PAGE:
Grief is something many people don’t think too much about until they’re going through it after losing a loved one. Comanche County Memorial Hospital Hospice has a grief group open to everyone in the community who has lost someone.

Ted Edwards, a chaplain at Comanche County Memorial Hospital Hospice, said there’s always someone in the community grieving, which is why he and another chaplain decided to start this group. They want to give people tools to help them navigate through it because it can be difficult.

“It’s almost as if someone is dropped off in the middle of a mountainside or the middle of the wilderness, and they’re not exactly sure how to work their way through it,” Edwards said. “We help them make it through their journey as they go through that.”

Suzy Salas recently went through the ten-week course after losing her husband of 31 years.

“I needed all the help I could get in the grieving process,” Salas said. “The closer you are to a person, the more you’re going to be torn up, and grief and I needed all the support I could get.”

She said she had a lot of support from family, friends, and her church, but she needed something more, which is why she decided to go through the group.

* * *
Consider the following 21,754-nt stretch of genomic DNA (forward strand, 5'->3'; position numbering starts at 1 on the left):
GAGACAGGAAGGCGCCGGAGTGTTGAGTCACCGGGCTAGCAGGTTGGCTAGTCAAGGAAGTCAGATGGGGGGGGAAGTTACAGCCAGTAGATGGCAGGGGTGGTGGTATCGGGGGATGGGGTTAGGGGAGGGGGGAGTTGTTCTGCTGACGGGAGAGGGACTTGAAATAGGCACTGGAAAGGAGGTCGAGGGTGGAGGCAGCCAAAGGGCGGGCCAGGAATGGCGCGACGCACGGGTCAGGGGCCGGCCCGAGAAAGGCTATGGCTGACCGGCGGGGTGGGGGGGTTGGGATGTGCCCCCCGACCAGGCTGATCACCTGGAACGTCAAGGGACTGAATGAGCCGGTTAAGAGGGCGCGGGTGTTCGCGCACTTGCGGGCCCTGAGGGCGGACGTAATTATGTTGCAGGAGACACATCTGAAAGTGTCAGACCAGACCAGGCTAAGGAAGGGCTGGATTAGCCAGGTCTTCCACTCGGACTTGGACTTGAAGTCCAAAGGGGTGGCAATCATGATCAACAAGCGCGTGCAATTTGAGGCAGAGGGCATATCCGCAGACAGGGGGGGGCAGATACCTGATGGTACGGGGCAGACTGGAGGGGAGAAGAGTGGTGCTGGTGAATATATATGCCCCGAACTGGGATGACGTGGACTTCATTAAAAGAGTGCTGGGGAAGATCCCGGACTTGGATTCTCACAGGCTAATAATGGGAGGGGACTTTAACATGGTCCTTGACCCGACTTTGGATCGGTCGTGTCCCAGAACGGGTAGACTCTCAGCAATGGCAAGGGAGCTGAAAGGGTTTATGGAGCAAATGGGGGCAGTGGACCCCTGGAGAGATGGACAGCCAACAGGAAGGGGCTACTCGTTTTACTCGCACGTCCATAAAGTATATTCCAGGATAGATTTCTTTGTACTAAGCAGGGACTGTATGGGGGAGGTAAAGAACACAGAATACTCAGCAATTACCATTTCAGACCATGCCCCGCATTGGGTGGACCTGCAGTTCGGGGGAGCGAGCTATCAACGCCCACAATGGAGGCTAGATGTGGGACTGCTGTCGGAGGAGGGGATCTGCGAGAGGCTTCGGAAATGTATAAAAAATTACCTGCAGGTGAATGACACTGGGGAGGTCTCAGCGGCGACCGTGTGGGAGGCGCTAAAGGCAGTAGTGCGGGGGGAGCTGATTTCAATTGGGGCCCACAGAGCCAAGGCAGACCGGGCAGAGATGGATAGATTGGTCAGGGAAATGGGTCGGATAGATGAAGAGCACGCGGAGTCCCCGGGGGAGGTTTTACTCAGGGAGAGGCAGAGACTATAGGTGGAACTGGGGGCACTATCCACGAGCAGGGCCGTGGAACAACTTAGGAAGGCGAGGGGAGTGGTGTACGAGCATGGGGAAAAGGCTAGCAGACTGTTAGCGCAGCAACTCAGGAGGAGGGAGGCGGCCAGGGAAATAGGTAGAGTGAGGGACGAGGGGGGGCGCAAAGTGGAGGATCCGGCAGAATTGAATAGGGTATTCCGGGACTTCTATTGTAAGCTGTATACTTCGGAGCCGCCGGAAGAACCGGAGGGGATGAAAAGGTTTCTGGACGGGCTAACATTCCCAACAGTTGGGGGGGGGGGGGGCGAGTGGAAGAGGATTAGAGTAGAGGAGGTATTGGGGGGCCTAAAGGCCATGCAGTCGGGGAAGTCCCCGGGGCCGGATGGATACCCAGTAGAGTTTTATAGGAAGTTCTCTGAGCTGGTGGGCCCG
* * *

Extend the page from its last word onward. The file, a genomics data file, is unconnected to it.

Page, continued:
“It helped me by giving me the insight, the coping tools, the structure, the knowing what to expect, what not to expect,” Salas said. “At one point, I thought with all my mourning and crying, I thought I was losing my mind. It explains why these things happen, and you’re not losing your mind. You’re not really crazy.”

During the course, they meet weekly and talk about a book they’re reading about grief and share their own stories. Those in the group are encouraged to share, but they don’t have to if they don’t feel comfortable doing so.

“Some come in the first week or two and are very quiet,” Edwards said. “They’re just checking it all out, but within a couple of weeks, usually, most people feel comfortable enough to join into a conversation or dialog or speak to each other and one another.”

Carleen Coffin also went through the course. She said she was worried that she had lost her husband, of almost 57 years, too long ago to attend, but the chaplains leading the course told her that anybody can come and it doesn’t matter how long ago you lost someone.

“In the beginning, I thought I can do this, and I got stuck,” Coffin said. “Coming and hearing other people share and see what they’re going through, I realized I wasn’t the only one, and so it helped.”

While this group is free and open to everybody, it becomes a closed group after it starts.

“We usually don’t allow others to come in because everything that the group members share amongst each other is very confidential,” Edwards said. “And we keep that within the group.”

They hold the ten-week grief group twice a year. The next one starts on March 16th. They meet on Monday’s at four in the afternoon at CCMH.

If you’d like more information or to sign up, call the hospital at 580-355-8620 and ask to talk to the chaplain.